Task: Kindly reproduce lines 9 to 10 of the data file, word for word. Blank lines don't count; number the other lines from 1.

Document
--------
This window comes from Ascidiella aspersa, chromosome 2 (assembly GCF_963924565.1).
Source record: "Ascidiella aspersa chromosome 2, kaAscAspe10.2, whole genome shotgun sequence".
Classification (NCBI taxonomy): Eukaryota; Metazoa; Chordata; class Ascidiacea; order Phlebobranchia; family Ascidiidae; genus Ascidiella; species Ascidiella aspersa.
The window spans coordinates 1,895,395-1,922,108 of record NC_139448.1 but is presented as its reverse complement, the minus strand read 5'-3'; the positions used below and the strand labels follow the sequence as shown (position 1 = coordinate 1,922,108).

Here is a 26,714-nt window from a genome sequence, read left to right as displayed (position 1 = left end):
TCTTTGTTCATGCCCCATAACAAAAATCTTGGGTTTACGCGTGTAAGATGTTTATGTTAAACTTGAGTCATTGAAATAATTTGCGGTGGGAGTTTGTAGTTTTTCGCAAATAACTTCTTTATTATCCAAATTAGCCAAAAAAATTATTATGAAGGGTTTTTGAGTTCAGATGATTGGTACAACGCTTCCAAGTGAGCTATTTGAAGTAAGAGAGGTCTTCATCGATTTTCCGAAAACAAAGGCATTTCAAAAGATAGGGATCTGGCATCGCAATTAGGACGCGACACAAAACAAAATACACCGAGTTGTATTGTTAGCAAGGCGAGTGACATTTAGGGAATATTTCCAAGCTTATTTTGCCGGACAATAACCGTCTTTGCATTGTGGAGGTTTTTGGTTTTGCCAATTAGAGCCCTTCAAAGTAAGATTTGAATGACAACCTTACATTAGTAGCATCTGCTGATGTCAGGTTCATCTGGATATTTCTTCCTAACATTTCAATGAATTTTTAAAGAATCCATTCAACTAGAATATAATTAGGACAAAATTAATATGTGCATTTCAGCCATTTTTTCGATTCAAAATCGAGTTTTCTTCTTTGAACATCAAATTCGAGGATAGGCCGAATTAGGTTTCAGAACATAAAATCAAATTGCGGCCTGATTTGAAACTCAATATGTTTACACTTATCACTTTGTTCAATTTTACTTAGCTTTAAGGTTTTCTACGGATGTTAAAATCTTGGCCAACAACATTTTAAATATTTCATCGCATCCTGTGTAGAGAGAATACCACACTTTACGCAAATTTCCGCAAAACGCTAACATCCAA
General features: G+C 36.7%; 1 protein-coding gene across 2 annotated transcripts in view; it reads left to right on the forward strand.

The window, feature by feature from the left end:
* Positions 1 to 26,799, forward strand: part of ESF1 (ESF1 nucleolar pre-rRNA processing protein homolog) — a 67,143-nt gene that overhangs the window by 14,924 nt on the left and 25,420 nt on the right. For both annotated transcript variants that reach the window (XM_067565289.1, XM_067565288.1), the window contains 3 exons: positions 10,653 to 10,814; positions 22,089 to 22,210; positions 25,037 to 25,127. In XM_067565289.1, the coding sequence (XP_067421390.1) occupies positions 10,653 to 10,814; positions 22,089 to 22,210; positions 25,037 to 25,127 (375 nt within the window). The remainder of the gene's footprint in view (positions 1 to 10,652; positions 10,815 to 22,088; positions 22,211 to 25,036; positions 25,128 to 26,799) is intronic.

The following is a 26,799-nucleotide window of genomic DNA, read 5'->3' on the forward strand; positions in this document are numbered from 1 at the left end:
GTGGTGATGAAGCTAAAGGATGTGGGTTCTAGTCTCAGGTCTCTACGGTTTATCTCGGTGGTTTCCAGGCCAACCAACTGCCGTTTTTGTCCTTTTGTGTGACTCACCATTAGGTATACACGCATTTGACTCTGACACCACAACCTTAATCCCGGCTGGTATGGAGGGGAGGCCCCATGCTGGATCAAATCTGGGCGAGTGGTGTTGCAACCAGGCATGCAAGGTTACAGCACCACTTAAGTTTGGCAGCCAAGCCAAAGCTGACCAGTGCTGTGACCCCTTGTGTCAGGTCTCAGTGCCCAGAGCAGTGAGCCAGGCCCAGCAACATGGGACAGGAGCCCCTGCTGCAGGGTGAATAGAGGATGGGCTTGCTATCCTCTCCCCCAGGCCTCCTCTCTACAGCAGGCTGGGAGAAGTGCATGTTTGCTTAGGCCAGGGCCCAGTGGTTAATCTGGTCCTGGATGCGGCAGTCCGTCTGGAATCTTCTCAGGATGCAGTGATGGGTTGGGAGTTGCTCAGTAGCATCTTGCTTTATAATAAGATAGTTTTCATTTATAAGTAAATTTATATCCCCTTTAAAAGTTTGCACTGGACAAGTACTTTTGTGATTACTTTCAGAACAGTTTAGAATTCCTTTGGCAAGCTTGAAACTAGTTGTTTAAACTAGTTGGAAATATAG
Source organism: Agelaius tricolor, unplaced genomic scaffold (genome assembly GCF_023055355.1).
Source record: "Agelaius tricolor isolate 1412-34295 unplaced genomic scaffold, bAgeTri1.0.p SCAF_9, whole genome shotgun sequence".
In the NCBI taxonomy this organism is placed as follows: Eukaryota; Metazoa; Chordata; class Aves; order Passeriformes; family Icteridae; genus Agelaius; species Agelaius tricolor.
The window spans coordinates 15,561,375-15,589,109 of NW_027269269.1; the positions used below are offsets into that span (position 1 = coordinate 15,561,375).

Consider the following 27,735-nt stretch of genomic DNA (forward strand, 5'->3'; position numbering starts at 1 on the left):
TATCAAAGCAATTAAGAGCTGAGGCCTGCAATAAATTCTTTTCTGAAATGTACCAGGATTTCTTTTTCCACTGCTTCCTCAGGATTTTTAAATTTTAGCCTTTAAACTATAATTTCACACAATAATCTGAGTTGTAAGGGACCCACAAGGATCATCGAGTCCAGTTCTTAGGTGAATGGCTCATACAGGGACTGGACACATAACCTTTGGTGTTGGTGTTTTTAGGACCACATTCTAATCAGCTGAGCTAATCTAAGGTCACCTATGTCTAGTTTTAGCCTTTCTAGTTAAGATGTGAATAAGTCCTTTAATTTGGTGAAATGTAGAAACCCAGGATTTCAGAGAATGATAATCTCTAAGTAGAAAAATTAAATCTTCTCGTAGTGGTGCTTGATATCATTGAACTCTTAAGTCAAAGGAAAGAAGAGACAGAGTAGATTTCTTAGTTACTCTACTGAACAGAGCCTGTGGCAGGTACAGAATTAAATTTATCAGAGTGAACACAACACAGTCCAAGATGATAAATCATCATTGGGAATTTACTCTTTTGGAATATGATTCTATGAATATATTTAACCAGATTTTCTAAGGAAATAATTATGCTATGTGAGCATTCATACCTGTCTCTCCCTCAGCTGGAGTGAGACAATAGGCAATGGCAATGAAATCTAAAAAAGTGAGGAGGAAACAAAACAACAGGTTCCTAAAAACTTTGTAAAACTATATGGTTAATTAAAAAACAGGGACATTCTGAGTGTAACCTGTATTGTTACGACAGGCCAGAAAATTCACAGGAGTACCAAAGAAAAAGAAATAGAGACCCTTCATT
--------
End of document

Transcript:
* Positions 1 to 26,799, forward strand: part of ESF1 (ESF1 nucleolar pre-rRNA processing protein homolog) — a 67,143-nt gene that overhangs the window by 14,924 nt on the left and 25,420 nt on the right. For both annotated transcript variants that reach the window (XM_067565289.1, XM_067565288.1), the window contains 3 exons: positions 10,653 to 10,814; positions 22,089 to 22,210; positions 25,037 to 25,127. In XM_067565289.1, the coding sequence (XP_067421390.1) occupies positions 10,653 to 10,814; positions 22,089 to 22,210; positions 25,037 to 25,127 (375 nt within the window). The remainder of the gene's footprint in view (positions 1 to 10,652; positions 10,815 to 22,088; positions 22,211 to 25,036; positions 25,128 to 26,799) is intronic.

The following is a 26,799-nucleotide window of genomic DNA, read 5'->3' on the forward strand; positions in this document are numbered from 1 at the left end: